Recently Microsoft announced that they would be opening retail stores. Presumably in an attempt to replicate the success enjoyed by the Apple stores. Now if you are wearing your jaded Apple fanboy hat this may appear as yet another daffy, half baked, rip off idea. Well fortunately Brennon Slattery at PC World has written an article to disabuse us of this predictable misconception entitled 10 Ways Microsoft’s Retail Stores Will Differ From Apple Stores.
- Instead of Apple’s sheer walls of glass, Microsoft’s stores will have brushed steel walls dotted with holes — reminiscent of Windows security.
- The store will have six different entrances: Starter, Basic, Premium, Professional, Enterprise, and Ultimate. While all six doors will lead into the same store, the Ultimate door requires a fee of $100 for no apparent reason.
- Instead of a “Genius Bar” (as Apple provides) Microsoft will offer an Excuse Bar. It will be staffed by Microsofties trained in the art of evading questions, directing you to complicated and obscure fixes, and explaining it’s a problem with the hardware — not a software bug.
- The Windows Genuine Advantage team will run storefront security, assuming everybody is a thief until they can prove otherwise.
- Store hours are undetermined. At any given time the store mysteriously shuts down instantaneously for no apparent reason. (No word yet on what happens to customers inside).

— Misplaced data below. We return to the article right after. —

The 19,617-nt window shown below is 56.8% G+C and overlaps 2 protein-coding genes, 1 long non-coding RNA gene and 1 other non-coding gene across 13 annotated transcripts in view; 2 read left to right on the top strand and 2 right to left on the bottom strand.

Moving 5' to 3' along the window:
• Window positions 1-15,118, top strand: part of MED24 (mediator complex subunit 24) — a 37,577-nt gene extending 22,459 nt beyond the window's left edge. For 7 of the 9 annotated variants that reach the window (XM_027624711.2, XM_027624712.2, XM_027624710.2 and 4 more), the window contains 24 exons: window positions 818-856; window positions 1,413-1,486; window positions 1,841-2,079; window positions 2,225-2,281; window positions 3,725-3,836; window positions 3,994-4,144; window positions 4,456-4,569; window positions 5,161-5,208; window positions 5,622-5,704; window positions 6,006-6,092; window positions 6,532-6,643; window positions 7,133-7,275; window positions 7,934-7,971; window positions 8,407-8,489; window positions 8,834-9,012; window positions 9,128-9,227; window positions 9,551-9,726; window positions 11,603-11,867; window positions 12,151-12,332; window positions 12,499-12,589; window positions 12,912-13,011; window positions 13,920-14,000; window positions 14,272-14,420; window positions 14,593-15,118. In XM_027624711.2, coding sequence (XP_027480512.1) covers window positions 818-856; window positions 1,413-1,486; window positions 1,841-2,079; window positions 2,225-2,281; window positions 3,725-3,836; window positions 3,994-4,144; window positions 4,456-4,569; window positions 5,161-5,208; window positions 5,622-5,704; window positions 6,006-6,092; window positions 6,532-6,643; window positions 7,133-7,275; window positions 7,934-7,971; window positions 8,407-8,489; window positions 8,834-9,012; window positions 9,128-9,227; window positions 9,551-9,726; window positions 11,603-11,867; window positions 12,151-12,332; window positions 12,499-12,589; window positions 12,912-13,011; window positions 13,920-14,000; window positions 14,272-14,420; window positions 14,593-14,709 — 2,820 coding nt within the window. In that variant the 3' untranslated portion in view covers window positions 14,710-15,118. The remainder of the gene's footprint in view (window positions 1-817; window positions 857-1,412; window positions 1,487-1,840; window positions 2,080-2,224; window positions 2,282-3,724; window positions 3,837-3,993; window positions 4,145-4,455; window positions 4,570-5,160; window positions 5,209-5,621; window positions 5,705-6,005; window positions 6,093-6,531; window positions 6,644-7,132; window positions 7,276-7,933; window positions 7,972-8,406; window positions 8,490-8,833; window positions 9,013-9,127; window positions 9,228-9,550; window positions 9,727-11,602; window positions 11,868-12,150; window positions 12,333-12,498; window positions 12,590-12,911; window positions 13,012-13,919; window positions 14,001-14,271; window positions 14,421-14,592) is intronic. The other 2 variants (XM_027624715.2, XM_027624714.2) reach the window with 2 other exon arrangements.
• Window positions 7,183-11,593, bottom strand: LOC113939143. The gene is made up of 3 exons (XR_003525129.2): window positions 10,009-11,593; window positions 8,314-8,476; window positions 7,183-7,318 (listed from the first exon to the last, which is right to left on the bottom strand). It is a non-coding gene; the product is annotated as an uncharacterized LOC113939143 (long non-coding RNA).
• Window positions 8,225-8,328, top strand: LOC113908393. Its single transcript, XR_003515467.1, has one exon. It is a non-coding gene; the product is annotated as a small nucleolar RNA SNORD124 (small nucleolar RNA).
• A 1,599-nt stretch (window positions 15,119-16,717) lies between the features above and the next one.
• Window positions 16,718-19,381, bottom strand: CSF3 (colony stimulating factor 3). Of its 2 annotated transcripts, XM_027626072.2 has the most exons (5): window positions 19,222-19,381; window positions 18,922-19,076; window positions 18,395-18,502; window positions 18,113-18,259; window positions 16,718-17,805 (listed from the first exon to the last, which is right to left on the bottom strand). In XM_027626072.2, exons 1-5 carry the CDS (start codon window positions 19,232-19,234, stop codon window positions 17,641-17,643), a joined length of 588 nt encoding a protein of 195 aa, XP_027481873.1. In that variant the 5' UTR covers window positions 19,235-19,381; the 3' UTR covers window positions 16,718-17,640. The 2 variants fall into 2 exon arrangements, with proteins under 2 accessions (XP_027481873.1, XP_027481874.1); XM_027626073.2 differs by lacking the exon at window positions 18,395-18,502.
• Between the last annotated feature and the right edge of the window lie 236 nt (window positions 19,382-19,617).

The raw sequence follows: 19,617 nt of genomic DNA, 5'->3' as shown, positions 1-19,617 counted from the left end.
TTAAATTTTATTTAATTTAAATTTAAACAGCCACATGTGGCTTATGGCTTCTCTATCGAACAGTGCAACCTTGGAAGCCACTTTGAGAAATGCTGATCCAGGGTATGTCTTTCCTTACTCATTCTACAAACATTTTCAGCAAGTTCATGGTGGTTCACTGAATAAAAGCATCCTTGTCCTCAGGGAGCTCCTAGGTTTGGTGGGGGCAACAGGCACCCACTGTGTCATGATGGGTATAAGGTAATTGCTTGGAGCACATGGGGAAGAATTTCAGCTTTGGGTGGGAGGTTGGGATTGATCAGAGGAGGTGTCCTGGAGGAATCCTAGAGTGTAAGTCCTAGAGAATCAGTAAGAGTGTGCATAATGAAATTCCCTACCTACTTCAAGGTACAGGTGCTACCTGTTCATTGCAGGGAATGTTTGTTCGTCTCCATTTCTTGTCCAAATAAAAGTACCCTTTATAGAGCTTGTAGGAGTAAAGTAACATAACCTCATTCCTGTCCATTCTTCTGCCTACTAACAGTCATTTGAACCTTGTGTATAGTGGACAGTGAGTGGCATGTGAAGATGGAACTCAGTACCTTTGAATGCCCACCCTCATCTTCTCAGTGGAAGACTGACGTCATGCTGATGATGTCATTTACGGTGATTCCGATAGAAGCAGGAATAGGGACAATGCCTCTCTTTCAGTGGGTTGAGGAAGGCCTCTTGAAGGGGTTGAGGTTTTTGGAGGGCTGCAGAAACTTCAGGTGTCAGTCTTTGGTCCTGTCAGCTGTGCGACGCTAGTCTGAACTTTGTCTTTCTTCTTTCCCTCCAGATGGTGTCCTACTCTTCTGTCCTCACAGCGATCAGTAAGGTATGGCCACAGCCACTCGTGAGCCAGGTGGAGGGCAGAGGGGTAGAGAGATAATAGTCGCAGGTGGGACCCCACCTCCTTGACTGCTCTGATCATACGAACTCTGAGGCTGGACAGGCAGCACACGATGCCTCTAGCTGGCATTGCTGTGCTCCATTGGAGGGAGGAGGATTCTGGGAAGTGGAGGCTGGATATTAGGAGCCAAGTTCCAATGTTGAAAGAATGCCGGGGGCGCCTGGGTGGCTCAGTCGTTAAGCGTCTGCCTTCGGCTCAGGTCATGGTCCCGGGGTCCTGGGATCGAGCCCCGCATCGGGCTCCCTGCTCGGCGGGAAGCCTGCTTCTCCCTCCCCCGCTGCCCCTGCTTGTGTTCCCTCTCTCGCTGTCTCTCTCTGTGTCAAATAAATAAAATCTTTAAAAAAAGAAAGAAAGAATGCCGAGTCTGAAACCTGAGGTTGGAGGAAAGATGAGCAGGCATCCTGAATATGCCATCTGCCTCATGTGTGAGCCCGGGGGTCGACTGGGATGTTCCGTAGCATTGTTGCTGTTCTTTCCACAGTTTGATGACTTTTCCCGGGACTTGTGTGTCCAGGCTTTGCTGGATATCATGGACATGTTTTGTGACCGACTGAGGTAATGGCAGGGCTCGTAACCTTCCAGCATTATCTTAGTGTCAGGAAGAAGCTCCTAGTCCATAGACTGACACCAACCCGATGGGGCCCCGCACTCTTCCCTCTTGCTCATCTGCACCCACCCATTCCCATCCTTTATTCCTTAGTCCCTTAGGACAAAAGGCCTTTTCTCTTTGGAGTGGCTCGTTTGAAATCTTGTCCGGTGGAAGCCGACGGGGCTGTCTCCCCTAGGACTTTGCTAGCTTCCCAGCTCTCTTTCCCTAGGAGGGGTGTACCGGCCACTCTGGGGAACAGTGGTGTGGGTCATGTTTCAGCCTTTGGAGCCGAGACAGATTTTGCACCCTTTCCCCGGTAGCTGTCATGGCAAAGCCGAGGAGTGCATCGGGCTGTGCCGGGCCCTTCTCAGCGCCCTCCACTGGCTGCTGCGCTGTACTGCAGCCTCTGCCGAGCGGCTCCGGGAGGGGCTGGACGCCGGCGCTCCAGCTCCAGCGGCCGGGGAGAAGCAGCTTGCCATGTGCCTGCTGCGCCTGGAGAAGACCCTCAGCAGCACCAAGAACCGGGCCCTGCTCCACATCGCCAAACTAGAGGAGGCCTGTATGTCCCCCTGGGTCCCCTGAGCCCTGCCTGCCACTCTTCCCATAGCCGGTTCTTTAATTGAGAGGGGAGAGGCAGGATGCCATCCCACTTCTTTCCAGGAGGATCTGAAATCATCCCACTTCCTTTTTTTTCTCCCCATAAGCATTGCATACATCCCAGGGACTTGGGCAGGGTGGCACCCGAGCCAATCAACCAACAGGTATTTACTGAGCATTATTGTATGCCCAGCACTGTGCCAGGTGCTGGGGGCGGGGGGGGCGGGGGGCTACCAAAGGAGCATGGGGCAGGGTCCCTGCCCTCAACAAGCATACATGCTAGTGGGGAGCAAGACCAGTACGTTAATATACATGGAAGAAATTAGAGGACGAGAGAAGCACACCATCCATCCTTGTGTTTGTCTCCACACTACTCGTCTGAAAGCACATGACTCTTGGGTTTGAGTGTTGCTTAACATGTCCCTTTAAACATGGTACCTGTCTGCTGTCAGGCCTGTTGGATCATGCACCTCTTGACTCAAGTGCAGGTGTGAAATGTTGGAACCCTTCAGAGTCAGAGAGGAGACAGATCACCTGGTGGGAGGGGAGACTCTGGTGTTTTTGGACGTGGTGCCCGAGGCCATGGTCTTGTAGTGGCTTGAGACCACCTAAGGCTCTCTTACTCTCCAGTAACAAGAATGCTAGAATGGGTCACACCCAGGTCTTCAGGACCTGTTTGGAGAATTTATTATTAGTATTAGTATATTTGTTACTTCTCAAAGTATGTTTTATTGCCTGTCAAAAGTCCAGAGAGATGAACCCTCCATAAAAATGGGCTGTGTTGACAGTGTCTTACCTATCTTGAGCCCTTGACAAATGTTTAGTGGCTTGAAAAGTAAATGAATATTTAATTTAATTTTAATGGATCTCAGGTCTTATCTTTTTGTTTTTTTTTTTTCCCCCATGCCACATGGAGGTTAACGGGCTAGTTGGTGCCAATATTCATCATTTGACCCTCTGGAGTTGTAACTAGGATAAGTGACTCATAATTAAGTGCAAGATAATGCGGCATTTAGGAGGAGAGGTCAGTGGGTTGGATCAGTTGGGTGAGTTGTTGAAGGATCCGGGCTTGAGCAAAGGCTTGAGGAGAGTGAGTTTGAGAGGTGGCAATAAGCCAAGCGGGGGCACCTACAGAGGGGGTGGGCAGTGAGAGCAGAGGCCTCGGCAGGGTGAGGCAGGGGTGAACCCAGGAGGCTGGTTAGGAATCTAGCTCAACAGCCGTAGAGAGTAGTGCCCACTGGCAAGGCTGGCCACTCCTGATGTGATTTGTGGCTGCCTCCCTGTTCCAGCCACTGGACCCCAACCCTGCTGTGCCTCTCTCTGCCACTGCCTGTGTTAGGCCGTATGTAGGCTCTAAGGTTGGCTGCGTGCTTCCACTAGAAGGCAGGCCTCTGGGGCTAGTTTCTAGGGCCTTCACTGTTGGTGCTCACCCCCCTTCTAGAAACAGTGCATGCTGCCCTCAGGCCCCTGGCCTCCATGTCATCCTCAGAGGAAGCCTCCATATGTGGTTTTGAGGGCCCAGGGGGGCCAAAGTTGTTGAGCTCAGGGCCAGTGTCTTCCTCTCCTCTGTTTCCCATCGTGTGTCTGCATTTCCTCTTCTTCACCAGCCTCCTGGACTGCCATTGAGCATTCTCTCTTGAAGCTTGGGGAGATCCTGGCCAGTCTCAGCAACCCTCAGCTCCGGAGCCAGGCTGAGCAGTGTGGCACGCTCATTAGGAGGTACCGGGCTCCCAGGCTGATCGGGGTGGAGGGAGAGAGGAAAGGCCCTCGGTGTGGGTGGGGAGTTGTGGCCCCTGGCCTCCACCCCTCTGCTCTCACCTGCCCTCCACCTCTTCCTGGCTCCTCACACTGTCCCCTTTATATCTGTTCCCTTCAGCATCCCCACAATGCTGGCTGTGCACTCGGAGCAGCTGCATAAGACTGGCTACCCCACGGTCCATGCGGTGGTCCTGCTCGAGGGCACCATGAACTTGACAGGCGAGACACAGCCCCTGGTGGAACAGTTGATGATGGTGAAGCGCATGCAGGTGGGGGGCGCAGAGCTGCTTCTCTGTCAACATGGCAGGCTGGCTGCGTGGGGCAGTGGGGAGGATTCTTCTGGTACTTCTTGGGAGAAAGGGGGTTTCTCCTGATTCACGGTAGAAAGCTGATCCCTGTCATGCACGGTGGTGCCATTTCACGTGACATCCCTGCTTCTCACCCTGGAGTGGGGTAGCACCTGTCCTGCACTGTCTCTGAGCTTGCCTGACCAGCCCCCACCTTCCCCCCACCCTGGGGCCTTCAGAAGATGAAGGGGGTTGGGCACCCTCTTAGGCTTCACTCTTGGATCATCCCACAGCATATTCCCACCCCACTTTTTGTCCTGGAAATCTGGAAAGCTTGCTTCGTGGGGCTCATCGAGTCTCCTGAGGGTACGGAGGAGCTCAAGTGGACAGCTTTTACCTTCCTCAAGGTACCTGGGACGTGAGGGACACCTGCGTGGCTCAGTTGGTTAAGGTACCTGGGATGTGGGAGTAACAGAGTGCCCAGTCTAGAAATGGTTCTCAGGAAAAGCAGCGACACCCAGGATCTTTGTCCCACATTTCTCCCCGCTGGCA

- Stores will be named Microsoft Live Retail Store with PC Services for Digital Lifestyle Enthusiasts.
- Fashioned after Microsoft’s User Account Control (UAC) in Vista, sales personnel will ask you whether you’re positive you want to purchase something at least twice.
- Xbox 360 section of the store will be organized in a ring — which will inexplicably go red occasionally.
- DreamWorks will design a scary in-store theme park ride called “blue screen of death.”
- Store emergency exits will be unlocked at all times so people can get in anytime they want even if the front doors are locked.
Seriously though, a Microsoft retail store will be very different from Apple stores simply by virtue of the fact that Microsoft is primarily a software purveyor while Apple primarily sells hardware. You know, stuff you can see and touch. Stuff like you would find in a retail store.
So what would a Microsoft store look like? Zunes, Xboxes, keyboards and mice with all kinds software. In boxes. Hey here’s an idea: they could demo that spiffy software on something that will really show it off to best effect.
Like, say, an iMac.
I’ll admit it – I love technology. I collect technology. Over the years I’ve managed to collect a fairly impressive amount of antique technology. The problem is that what I consider antique (like my Sony SOBAX calculator with Nixie tube display) and what the manufacturers consider obsolete and therefore antique (like Windows 2000) don’t mesh. Consider the following scenario.